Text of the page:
Thursday, May 13, 2010

Why Is President Obama So Hesitant to Endorse Iranian Democracy Movements?

Iran is one of the top foreign policy agendas for the Obama administration, because of threats of nuclear proliferation, influence on insurgents in Iraq and Afghanistan, connections with terrorists in Palestine and Lebanon, and impacts on regional security. However, when Iranian citizens stood up against fraud in the presidential election last June, President Barack Obama was very reluctant to endorse them. President Obama may not have confidence in America, as he blamed US intervention to the Anglo-Iranian Oil Dispute in 1953 to oust Iranian Prime Minister Mohammad Mossadegh. However, it was Mossadegh’s fault to use the Soviet card at the height of the Cold War, in view of Stalin made Iran crisis in 1946.

Nile Gardiner, former foreign policy staff to Lady Margaret Thatcher, criticizes such apologetic attitude shown in the Cairo Speech. He says that the world needs robust American leadership, instead of Carter-styled modesty (“Barack Obama should stop apologising for America”; Daily Telegraph; 3 June 2009).

John Noonan, Policy Advisor at the Foreign Policy Initiative, insists that diplomatic efforts must be combined with active support for civil movements toward Iranian democracy. Otherwise, he warns that Iran will fall into another North Korea(”A Passive―Aggressive Strategy for Toppling Tehran”; Weekly Standard Blog; May 6, 2010). President Obama may be exploring to reach an agreement with Iranian theocrats without provoking civil movements in this country. But remember that Robert Kagan, Senior Associate at the Carnegie Endowment for International Peace, comments, “Today the autocrats pursue foreign policies aimed at making the world safe, if not for all autocracies, then at least for their own” (“The Return of the History and the End of Dreams”; p. 61). Therefore, I shall never agree with Chinese Foreign Minister Yang Jiechi, saying that "Negotiations should be conducted with logic, not with pressure. If negotiations and pressure occur at the same time there's no way these negotiations can go forward." The United States needs to use pressure in close cooperation with Iranians pursuing freedom.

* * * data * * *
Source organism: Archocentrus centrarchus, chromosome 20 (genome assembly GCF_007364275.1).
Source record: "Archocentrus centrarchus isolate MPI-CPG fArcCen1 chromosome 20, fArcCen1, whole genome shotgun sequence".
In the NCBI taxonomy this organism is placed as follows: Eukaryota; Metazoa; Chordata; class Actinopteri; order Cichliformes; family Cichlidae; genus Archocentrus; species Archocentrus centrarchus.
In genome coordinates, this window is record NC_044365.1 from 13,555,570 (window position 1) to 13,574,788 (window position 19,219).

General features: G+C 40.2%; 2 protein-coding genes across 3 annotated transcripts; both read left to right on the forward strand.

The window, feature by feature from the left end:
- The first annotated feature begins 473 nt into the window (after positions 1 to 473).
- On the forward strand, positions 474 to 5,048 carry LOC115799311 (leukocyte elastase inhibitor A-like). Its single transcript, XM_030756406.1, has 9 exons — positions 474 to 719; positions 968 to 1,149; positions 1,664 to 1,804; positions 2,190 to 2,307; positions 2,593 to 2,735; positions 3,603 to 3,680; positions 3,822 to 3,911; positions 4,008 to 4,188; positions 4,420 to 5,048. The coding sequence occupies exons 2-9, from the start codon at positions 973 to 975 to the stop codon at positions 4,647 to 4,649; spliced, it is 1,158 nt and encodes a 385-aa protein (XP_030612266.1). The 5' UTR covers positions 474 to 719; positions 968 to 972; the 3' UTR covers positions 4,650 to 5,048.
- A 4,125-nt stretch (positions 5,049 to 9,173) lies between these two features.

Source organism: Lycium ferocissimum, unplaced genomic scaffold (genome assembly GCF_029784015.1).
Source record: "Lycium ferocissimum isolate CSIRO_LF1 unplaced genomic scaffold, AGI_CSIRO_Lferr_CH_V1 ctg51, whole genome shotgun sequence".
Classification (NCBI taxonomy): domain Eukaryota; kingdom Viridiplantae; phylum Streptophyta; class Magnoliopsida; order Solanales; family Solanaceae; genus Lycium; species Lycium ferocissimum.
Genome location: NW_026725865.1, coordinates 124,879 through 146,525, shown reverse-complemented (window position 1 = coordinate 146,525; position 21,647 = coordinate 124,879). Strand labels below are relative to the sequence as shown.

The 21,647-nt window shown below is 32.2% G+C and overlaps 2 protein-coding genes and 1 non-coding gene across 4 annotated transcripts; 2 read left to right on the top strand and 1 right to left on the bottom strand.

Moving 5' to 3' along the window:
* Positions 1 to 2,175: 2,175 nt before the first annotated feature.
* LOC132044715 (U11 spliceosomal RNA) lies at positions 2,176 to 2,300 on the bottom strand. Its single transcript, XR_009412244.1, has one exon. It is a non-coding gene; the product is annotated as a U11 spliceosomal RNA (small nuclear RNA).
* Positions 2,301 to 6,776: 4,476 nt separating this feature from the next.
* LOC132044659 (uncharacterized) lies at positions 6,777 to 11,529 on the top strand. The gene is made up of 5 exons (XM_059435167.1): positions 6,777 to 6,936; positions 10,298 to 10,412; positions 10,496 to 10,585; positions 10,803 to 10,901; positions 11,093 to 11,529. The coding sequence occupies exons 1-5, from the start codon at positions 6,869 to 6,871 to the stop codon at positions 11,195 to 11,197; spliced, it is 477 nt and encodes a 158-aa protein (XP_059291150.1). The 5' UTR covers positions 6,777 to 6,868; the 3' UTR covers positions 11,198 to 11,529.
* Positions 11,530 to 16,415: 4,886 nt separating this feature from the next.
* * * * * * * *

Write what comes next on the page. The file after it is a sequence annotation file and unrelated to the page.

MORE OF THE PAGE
Actually, Ex-Crown Prince Reza Pahlavi comments that it is the nature of current regime of Iran that matters. Pahlavi says that resentment to Shiite autocracy has come to unprecedented level among Iranian grassroots (“Pour les Iraniens, le nucléaire est secondaire”; Paris Match; 9 février 2010).

Whether agree or disagree to his policy, I have no doubt that President Obama is dedicated to tackle the Iranian nuclear problem. Even though Japanese Prime Minister Yukio Hatoyama tried to discuss the Futenma Base Issue with the President during the 10 minuet talk at the last Nuclear Security Summit, most of the time was spent on Iran. However, finesse diplomacy with Russia and China is just a part of managing Iranian challenges. It is vital for the United States to endorse Iranian citizens who shares liberty values with Americans. The Obama administration needs to return to the national fundamental of the United States to strengthen the soft power. Iran is a vital case, and nuclear non-proliferation is not the only issue.